If you put less than 20% down on a home, you’ll likely pay mortgage insurance. This insurance protects the lender should you stop making payments on your loan. The insurance will pay the lender back a portion of the amount they lost by repossessing your home.
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Just how long do you have to pay this insurance? It depends on the type of mortgage you have.
Conventional Loans and Mortgage Insurance
If you took out a conventional loan, such as a Fannie Mae loan, you pay what’s called Private Mortgage Insurance. Lenders require you to pay this insurance if you make a down payment of less than 20%. By law, this insurance must be canceled by the lender once you owe less than 78% of the home’s original value, though.
There’s even better news, though. You can request cancelation of the insurance as soon as you owe 80% or less of the home’s current value. This may happen sooner than your original mortgage documents show, but it’s up to you to prove that you do owe less than 80% of the home’s value.
If you follow the original amortization schedule, you will know the exact month that you will be able to request that the lender cancel your PMI. You must request the cancelation in writing. If you know your home appreciated, though, you may request cancelation sooner. Here’s how.
First, you must order a professional appraisal. While you can likely get an estimated value of your home on sites like Zillow and Redfin, the lender needs solid proof that the home is worth what you say. With a professional appraisal report in hand, you can determine if you owe less than 80% of the home’s new value by dividing the home’s value by the outstanding principal balance on your loan. If it’s less than 80%, you can request cancelation.
Keep in mind, though, that this is up to lender discretion. Some lenders allow you to cancel PMI early if you can prove your home appreciated, while others don’t allow this method. If that’s the case, you must wait until the anticipated date that you will hit an 80% LTV to cancel the insurance.
FHA and USDA Loans and Mortgage Insurance
If you take out a government-backed loan, such as an FHA loan or USDA loan, you’ll also pay mortgage insurance. In fact, you’ll pay mortgage insurance twice with these loans. The first time is at the onset of the loan. You can either pay the insurance upfront at the closing or wrap it into your loan amount.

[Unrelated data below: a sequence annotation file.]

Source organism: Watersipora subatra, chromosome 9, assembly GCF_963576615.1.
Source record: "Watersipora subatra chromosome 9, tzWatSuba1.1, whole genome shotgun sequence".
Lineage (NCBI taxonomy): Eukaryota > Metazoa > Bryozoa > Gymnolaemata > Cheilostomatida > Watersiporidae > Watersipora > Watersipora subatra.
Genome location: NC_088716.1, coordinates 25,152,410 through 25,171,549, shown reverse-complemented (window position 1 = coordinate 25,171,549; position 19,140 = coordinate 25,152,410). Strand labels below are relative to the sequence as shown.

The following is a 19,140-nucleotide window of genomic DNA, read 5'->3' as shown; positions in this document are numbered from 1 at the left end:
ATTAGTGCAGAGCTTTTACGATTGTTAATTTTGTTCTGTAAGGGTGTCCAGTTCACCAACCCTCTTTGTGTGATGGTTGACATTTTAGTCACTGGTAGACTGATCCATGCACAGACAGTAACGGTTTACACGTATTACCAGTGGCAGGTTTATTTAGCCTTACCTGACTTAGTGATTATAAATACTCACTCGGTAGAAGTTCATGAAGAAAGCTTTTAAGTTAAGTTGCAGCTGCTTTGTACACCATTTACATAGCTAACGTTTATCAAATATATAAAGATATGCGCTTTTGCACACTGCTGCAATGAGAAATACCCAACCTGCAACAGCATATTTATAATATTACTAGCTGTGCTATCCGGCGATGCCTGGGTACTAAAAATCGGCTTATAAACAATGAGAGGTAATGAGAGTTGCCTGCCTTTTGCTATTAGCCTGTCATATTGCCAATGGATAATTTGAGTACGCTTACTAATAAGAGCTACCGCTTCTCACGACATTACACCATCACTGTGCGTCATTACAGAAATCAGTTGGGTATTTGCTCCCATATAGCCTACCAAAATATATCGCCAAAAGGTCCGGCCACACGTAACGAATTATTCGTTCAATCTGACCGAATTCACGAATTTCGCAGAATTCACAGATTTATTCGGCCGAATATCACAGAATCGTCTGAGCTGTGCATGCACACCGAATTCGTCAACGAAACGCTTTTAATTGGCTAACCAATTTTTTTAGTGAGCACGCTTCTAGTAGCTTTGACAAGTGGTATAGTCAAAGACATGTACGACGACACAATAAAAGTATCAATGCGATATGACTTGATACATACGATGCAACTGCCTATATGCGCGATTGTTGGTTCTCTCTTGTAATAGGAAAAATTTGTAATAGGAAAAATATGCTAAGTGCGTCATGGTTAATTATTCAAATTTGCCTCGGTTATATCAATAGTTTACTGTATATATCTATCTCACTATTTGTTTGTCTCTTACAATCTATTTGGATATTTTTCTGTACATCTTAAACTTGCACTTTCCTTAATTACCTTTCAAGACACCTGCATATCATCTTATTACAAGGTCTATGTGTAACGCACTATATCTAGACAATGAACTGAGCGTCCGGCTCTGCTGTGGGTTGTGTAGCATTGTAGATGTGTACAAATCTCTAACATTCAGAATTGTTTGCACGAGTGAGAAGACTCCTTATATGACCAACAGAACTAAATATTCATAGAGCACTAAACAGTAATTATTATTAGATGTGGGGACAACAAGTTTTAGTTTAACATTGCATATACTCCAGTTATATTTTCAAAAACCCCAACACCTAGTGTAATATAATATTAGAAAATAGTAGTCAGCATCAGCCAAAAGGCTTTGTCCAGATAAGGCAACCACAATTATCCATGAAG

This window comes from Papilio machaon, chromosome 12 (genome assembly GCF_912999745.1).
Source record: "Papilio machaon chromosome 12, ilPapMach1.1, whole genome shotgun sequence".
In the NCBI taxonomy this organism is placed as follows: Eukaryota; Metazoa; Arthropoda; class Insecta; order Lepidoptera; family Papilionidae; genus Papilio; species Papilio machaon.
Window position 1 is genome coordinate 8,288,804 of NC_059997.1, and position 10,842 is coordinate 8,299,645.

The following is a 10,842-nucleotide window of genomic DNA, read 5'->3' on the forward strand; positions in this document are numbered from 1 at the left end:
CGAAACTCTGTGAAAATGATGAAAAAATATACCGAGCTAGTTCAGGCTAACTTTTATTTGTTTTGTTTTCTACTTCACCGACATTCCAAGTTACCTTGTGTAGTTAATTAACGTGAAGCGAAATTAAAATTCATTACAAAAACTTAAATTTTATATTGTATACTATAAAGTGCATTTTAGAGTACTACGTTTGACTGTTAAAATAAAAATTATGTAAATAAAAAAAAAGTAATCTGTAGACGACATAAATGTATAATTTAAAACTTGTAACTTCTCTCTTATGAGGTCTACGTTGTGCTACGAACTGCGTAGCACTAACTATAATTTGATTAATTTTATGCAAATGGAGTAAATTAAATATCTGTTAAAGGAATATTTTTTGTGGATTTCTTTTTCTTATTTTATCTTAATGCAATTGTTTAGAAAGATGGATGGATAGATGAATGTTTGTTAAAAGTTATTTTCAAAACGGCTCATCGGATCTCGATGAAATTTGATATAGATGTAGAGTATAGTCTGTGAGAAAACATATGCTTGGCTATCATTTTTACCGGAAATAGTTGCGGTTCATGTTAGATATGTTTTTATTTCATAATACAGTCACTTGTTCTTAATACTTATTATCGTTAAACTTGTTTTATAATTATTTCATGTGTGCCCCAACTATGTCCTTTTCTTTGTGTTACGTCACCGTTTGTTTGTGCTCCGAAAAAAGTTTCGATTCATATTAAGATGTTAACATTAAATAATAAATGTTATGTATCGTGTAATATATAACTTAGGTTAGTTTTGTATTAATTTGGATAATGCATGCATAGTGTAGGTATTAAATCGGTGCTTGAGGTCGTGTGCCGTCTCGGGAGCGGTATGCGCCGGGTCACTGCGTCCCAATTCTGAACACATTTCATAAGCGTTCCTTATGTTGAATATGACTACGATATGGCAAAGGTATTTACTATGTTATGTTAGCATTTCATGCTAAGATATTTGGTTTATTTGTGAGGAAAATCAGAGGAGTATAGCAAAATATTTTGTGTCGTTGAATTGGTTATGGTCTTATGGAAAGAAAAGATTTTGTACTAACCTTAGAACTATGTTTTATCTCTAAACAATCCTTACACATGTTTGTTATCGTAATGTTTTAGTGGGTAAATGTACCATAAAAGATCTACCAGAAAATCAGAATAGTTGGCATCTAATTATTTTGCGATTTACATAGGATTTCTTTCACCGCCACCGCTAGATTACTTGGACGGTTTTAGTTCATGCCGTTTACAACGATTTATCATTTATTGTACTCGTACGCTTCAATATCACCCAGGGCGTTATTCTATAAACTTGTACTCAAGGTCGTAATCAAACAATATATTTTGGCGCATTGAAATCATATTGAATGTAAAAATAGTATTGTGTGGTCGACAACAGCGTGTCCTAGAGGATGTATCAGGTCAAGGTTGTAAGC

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You’ll then also pay annual mortgage insurance, which is similar to the conventional loan’s PMI. Unlike conventional loans, though, with government-backed loans, you can’t request cancellation of the mortgage insurance. You pay the premiums for as long as you have the loan.
Luckily, your premiums will drop as you pay down your principal balance, but the insurance never goes away. The lender figures your annual mortgage insurance premium based on the average annual balance of your mortgage each year. They then charge you 1/12th of that amount with your mortgage payment each month.
The only way to get out of paying mortgage insurance on a government-backed loan is to refinance out of that loan program. Many borrowers take an FHA loan because of the low down payment requirements and flexible underwriting guidelines when they first buy a home. Once they are more established and able to qualify for a conventional loan, owing less than 80% of the home’s value, though, they refinance out of the FHA loan. This eliminates the mortgage insurance once and for all.
VA Loans and Mortgage Insurance
The one government-backed loan that doesn’t require mortgage insurance is the VA loan. This program, which is reserved for veterans, requires only a VA funding fee at the onset of the loan. The VA nor the VA approved lenders require mortgage insurance.
The VA does guaranty the loans for the VA approved lenders, though. If a veteran defaults on their loan, the VA pays the lender 25% of the amount lost. This is often much higher than any down payment borrowers make, so it’s a decent risk for lenders to take.
Mortgage insurance is there to help you get a loan with little money down on it. While it seems like yet another pesky fee, it does help you become a homeowner. Without that insurance and/or 20% down on the home, you could find yourself without the home you wanted.